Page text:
What this does is prevent cases from falling through the cracks. Because a quarterly report of all undecided cases must be given, it will bring up the fact that he hasn't received a response; which will then point back to rule "A".

    So, the real question remains. What can a person do when a court doesn't respond? We know that there's a quarterly reporting of all cases that have not been decided. So what happens when a person's case falls into that quarterly report?

    So, in that sense, a person should be able to seek resolution within the 56-day time frame.
     
  6. Zigner

    Zigner Well-Known Member

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    There is no logical way to leap from a reporting requirement to a person being able to seek resolution in such a time frame. There are many reasons that the court may not have responded to something.
     
  7. evansste

    evansste Law Topic Starter New Member

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    So, how do we find out that reason? We know that there's a quarterly report of cases that fall through the cracks. Because my father hasn't heard back within that 56-day time frame of how often these reports are generated, his case should be in that report. So, what now? How does his request, which has certainly fallen through the cracks, get resolved?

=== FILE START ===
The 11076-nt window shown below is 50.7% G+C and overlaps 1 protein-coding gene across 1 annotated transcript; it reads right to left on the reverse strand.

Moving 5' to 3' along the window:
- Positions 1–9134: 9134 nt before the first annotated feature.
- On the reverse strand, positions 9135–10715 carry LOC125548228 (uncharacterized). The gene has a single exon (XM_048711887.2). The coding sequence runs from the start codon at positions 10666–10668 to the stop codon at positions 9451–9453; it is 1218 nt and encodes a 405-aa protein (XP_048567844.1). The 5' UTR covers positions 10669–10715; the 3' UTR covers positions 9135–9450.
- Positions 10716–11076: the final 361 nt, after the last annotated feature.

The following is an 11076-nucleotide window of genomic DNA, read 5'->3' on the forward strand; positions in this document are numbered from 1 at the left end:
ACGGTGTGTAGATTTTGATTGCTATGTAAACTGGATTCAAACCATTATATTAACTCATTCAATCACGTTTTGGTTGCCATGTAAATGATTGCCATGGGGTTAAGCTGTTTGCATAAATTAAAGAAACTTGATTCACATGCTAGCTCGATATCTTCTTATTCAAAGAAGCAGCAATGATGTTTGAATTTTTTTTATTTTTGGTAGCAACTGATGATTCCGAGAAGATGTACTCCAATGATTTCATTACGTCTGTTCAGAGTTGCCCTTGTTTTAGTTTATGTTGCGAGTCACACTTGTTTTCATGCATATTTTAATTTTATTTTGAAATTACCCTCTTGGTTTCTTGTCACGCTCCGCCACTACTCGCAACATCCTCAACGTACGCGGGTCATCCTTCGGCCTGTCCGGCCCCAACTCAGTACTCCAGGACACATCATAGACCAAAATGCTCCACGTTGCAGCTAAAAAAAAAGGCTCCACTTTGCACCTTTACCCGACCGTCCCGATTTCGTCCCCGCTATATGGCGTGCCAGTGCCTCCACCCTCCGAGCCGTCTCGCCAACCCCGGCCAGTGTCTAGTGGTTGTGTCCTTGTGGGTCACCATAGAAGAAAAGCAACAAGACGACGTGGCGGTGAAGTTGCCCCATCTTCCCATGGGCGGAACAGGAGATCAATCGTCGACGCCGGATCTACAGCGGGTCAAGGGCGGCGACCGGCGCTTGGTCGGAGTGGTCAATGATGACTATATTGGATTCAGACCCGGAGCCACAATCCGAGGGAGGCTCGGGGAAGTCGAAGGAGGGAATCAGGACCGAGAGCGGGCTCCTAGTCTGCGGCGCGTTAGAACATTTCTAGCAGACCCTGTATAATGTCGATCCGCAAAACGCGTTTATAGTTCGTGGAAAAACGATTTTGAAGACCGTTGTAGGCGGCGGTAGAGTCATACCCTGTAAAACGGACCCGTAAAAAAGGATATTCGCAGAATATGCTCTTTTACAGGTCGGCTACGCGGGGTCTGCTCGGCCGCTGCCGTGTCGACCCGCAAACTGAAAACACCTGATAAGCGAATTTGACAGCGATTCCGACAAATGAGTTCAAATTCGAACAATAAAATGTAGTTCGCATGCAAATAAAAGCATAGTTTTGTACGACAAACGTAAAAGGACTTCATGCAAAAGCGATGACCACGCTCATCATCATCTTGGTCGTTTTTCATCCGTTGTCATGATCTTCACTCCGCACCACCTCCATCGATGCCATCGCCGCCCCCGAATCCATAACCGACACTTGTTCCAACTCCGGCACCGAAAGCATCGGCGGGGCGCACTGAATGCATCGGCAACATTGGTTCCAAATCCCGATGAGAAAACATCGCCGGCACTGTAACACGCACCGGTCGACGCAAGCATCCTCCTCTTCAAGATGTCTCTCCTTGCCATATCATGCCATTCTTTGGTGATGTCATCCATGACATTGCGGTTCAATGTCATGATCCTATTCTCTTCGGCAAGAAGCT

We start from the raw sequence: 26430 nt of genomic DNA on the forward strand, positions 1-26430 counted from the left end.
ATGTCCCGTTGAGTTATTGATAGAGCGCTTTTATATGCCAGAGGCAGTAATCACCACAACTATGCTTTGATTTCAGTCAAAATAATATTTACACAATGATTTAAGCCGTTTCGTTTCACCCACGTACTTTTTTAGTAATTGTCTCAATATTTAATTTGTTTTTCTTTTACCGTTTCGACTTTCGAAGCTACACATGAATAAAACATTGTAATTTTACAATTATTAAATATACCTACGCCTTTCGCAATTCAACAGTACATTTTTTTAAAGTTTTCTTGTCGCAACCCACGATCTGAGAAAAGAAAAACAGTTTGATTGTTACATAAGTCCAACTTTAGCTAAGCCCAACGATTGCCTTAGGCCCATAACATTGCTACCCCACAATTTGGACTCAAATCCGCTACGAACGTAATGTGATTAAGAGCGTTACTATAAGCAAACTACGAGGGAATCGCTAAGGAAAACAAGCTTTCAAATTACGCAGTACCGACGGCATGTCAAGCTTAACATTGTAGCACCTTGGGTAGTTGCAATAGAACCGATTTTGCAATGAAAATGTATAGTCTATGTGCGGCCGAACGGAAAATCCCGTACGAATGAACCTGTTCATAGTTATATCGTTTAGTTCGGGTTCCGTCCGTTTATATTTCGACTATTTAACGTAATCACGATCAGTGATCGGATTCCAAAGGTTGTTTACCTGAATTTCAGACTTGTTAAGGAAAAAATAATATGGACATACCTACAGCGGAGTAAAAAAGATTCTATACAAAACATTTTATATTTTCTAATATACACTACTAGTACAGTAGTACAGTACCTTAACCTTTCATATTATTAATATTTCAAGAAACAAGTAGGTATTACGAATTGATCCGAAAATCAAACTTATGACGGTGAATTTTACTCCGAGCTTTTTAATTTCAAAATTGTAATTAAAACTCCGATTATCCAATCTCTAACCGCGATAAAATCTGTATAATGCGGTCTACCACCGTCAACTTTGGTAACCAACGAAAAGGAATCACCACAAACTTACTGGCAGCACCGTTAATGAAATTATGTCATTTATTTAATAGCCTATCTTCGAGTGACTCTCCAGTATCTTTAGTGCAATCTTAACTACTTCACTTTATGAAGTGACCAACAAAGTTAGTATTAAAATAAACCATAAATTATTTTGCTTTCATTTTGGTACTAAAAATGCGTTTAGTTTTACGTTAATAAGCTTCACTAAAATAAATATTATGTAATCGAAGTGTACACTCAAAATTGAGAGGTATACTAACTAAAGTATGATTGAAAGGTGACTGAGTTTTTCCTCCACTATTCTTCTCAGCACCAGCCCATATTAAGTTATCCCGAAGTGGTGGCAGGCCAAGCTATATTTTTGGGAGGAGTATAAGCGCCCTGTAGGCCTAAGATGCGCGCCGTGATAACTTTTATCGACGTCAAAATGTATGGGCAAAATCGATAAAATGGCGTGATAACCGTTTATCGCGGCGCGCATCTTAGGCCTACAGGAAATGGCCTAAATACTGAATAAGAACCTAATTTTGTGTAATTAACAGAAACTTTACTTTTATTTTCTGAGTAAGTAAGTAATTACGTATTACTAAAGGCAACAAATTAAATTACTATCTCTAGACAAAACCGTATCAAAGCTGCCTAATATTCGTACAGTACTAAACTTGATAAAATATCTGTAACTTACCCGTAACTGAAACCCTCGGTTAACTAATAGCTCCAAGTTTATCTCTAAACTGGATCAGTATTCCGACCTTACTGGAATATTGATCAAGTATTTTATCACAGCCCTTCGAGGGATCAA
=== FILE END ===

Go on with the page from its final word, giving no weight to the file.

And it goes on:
8. Zigner

    Zigner Well-Known Member

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    I don't agree that it is a certainty that the request has fallen through the cracks. Realistically, he's going to need an attorney. Keep looking for one who can help.
     
  9. evansste

    evansste Law Topic Starter New Member

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    My father has raised another question. He's putting together a Notice of Hearing. Because he's a layman, and is untrained in law, he believes the court should treat his pleading liberality -- In short, that they should overlook procedural errors. There is case law to back this up; Haines v Lerner, 400 US 519, 520 (1972) and Franklin v Rose, 765 F.2d 82, 84 (6Th Cir. 1985). Is it realistic to believe that the court will behave in such a way -- that they'll overlook procedural errors?

    I agree that having an attorney would be the most ideal route. However, accumulating proper funds is very time consuming. In the meantime, he's chosen to take some form of action. I don't blame him. Because he's the one doing the time, he'll always be his own greatest advocate. As long as there's no attorney, he's going to want to do something.

    Thanks for your response.
     
  10. Redemptionman

    Redemptionman Active Member

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    I am not a good resource on serious criminal convictions but there is a Northwest Center for Wrong Convictions which looks like it could be helpful. Not as high profile as the others but looks like a good resource.

    When the wrongly convicted enter prison they have to learn law procedure all on their own, and the biggest hurdle to overcome will be that procedure since you only gain that in court.

    Good Luck with it.